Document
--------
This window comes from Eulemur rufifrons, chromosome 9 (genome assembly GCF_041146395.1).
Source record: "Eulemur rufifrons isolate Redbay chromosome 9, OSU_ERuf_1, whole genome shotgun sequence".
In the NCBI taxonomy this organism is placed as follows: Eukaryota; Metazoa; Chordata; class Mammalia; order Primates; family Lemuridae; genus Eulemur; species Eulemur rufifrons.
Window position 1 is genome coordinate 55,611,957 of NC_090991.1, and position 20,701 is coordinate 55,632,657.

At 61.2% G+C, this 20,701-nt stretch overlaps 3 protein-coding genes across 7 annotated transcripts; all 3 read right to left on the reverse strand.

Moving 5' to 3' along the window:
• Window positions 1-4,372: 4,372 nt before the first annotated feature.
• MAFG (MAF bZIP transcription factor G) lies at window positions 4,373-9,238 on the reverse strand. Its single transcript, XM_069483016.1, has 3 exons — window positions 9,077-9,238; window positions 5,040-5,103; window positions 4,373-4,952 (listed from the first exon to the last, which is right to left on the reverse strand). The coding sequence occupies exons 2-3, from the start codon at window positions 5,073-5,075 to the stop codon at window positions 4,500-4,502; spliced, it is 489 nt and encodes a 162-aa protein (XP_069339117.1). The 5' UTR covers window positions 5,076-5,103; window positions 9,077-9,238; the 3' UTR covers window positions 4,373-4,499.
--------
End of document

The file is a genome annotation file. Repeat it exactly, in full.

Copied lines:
This window comes from Eulemur rufifrons, chromosome 9 (genome assembly GCF_041146395.1).
Source record: "Eulemur rufifrons isolate Redbay chromosome 9, OSU_ERuf_1, whole genome shotgun sequence".
In the NCBI taxonomy this organism is placed as follows: Eukaryota; Metazoa; Chordata; class Mammalia; order Primates; family Lemuridae; genus Eulemur; species Eulemur rufifrons.
Window position 1 is genome coordinate 55,611,957 of NC_090991.1, and position 20,701 is coordinate 55,632,657.

At 61.2% G+C, this 20,701-nt stretch overlaps 3 protein-coding genes across 7 annotated transcripts; all 3 read right to left on the reverse strand.

Moving 5' to 3' along the window:
• Window positions 1-4,372: 4,372 nt before the first annotated feature.
• MAFG (MAF bZIP transcription factor G) lies at window positions 4,373-9,238 on the reverse strand. Its single transcript, XM_069483016.1, has 3 exons — window positions 9,077-9,238; window positions 5,040-5,103; window positions 4,373-4,952 (listed from the first exon to the last, which is right to left on the reverse strand). The coding sequence occupies exons 2-3, from the start codon at window positions 5,073-5,075 to the stop codon at window positions 4,500-4,502; spliced, it is 489 nt and encodes a 162-aa protein (XP_069339117.1). The 5' UTR covers window positions 5,076-5,103; window positions 9,077-9,238; the 3' UTR covers window positions 4,373-4,499.